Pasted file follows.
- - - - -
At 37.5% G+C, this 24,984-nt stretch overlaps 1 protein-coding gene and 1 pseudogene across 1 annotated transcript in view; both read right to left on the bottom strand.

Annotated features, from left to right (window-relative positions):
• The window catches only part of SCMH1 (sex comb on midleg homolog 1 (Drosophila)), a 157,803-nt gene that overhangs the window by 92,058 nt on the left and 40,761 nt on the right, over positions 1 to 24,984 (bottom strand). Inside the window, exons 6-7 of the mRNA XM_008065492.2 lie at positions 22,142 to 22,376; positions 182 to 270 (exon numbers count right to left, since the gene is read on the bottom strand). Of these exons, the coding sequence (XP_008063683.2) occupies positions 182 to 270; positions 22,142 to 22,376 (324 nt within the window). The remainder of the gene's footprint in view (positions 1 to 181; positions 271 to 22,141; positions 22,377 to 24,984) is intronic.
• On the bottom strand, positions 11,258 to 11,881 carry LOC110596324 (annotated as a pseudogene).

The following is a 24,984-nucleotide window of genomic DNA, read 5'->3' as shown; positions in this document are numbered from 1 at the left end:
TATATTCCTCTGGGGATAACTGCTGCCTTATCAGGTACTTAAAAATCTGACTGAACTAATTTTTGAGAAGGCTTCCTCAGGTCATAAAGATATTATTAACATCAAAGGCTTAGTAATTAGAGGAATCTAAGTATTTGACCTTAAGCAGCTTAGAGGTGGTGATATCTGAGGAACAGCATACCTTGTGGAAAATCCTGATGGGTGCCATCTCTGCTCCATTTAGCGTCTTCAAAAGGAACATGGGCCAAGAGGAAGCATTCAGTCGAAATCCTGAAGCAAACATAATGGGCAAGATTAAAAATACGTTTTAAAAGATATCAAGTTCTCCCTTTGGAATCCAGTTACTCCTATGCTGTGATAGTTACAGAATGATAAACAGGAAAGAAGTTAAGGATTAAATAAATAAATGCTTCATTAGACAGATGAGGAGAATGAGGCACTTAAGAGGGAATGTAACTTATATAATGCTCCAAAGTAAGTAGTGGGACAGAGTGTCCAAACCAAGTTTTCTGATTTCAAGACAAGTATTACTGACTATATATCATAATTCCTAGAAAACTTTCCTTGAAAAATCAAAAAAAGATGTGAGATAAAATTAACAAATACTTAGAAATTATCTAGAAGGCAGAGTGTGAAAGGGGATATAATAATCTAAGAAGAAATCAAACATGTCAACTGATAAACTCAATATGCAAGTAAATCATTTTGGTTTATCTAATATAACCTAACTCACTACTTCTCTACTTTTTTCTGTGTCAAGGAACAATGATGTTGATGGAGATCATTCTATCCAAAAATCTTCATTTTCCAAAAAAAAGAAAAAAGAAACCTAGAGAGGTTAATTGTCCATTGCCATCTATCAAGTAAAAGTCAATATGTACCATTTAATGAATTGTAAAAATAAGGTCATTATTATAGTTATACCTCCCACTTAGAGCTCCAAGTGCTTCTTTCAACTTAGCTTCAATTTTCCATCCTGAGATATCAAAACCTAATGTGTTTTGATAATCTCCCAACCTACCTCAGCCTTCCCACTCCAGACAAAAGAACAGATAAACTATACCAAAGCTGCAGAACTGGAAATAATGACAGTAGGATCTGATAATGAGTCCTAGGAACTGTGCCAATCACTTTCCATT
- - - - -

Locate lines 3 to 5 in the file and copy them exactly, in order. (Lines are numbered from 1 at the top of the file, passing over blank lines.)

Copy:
• The window catches only part of SCMH1 (sex comb on midleg homolog 1 (Drosophila)), a 157,803-nt gene that overhangs the window by 92,058 nt on the left and 40,761 nt on the right, over positions 1 to 24,984 (bottom strand). Inside the window, exons 6-7 of the mRNA XM_008065492.2 lie at positions 22,142 to 22,376; positions 182 to 270 (exon numbers count right to left, since the gene is read on the bottom strand). Of these exons, the coding sequence (XP_008063683.2) occupies positions 182 to 270; positions 22,142 to 22,376 (324 nt within the window). The remainder of the gene's footprint in view (positions 1 to 181; positions 271 to 22,141; positions 22,377 to 24,984) is intronic.
• On the bottom strand, positions 11,258 to 11,881 carry LOC110596324 (annotated as a pseudogene).

The following is a 24,984-nucleotide window of genomic DNA, read 5'->3' as shown; positions in this document are numbered from 1 at the left end: